Now, as a woodworker, but not a metalworker, I was lulled into a sense of foolhardy security by the reassurance that the task was within the ability of even the complete novice with a hand drill. Having almost removed my thumb on the first metalworking task, I decided that it was time to educate myself about the basics of metalworking. (The treacherous job which was almost my undoing was drilling a 1/2 hole in the T pieces.) It was only after that that I discovered that the 1/2 x 7 bolts for which the holes were intended are not readily available here either. If you want 7 (actually 180 mm.) you will only get it in M12, unless you get a cup head bolt.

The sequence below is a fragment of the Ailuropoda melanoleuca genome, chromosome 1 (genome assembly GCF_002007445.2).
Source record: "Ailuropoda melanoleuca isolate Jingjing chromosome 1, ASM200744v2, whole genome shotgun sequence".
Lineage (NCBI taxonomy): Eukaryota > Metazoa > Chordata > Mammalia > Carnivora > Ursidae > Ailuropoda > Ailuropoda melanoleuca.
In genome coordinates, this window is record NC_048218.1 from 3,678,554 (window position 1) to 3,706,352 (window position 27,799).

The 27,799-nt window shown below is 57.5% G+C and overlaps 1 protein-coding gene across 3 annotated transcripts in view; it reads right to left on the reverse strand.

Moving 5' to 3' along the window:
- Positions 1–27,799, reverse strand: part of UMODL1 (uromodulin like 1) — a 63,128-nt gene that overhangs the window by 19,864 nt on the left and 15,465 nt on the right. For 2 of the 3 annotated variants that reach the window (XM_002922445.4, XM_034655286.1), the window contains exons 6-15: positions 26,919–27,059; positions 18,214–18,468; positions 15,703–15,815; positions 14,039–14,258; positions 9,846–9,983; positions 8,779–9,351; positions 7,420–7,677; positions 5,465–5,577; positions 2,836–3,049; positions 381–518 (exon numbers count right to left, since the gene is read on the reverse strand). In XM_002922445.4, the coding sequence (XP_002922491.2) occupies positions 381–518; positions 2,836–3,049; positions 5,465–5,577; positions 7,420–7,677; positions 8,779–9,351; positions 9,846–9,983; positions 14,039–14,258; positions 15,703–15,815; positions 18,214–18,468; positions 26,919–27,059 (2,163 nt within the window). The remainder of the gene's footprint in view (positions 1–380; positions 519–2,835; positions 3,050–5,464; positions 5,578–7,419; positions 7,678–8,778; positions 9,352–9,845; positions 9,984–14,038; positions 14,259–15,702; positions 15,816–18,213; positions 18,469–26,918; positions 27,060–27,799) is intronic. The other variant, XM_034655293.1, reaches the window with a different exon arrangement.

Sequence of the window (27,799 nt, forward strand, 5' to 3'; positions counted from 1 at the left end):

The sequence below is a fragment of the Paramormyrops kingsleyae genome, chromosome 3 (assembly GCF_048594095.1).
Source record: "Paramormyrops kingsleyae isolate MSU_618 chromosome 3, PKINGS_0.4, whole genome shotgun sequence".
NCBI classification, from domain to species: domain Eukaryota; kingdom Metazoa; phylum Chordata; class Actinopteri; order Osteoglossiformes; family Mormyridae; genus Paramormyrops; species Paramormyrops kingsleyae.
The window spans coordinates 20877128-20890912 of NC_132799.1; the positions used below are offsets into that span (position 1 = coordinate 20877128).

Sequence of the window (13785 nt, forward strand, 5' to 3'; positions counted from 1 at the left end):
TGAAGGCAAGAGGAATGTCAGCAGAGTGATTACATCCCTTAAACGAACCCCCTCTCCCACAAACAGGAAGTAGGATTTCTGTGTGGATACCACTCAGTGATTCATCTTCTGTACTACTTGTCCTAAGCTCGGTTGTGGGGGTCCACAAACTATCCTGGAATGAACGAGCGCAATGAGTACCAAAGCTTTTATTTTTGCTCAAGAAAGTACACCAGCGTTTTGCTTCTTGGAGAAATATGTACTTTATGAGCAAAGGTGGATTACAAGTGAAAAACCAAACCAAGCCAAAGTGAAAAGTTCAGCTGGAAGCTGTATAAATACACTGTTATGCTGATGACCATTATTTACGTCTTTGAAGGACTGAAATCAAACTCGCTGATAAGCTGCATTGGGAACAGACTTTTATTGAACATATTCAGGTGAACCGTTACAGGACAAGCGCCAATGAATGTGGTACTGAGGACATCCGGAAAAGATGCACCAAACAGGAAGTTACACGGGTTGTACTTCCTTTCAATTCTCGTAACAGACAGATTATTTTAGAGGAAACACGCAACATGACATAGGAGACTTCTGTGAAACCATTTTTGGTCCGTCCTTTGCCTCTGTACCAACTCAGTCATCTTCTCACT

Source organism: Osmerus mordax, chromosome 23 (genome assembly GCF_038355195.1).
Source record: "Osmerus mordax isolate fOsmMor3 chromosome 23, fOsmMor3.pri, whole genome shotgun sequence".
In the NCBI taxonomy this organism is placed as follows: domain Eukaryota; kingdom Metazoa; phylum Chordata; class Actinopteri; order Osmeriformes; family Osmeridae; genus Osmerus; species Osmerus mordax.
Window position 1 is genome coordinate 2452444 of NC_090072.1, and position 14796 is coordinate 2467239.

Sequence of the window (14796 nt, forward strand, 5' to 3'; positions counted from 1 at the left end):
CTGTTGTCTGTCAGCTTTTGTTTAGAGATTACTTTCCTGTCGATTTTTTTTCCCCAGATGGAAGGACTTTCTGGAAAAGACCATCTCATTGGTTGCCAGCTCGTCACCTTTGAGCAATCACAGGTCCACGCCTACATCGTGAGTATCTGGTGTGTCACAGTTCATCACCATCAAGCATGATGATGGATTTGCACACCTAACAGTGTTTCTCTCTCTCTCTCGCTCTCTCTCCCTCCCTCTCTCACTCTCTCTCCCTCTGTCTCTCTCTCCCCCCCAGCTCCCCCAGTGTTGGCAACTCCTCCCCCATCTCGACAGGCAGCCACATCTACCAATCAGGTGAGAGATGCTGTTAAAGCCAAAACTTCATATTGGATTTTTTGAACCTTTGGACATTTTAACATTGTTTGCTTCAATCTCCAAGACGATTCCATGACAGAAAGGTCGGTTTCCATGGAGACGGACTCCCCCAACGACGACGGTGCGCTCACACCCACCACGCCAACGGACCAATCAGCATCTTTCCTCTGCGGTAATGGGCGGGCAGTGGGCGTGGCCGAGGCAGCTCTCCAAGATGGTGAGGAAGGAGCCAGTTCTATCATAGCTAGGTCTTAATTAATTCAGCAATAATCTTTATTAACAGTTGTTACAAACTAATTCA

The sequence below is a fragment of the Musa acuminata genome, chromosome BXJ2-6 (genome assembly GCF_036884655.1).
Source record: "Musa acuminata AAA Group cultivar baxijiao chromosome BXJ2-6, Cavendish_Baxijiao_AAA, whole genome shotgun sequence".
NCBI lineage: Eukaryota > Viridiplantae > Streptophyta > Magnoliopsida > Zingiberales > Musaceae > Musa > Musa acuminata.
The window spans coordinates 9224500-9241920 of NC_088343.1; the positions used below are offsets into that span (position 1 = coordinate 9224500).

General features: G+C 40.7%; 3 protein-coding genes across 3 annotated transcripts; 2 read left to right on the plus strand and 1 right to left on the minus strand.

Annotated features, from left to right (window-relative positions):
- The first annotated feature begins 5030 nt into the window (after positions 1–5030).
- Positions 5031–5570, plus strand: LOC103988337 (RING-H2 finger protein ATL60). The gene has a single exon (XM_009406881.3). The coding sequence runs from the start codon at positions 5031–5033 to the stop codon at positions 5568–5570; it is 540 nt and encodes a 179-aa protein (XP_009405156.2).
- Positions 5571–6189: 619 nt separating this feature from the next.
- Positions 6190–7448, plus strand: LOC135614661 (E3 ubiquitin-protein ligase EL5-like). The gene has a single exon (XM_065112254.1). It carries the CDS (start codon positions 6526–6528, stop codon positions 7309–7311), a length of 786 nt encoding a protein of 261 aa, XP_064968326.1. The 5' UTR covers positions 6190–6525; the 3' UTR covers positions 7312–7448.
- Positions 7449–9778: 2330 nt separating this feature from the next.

Nevertheless, it pays to bone up on metal drilling, and a metal vise for the drill press is probably a very good investment.

One of the really annoying instructions is to drill out the wheel hubs to 1/2 to accept a copper tube bearing of 1/2 internal diameter. for the 1/2 bolt axles. A drill of the exact diameter of the tubing is then used to expand the hole to accept the bearing. What must be meant is that the hole is reamed to the outside diameter of the tube. But the problem here is that our tubing is sold as O.D. not I.D. so 1/2 tubing will not accept a 1/2 bolt anyway, even bearing in mind that the measurement of a bolt refers to its thread diameter, and not its shank, which is a bit narrower. (Perversely, the half inch copper tubing in question is sometimes labelled 15 mm. here instead of 12.7 mm.).

So, you will have to find some combination of axle bolts, copper tubing and reamers which will result in a good fit.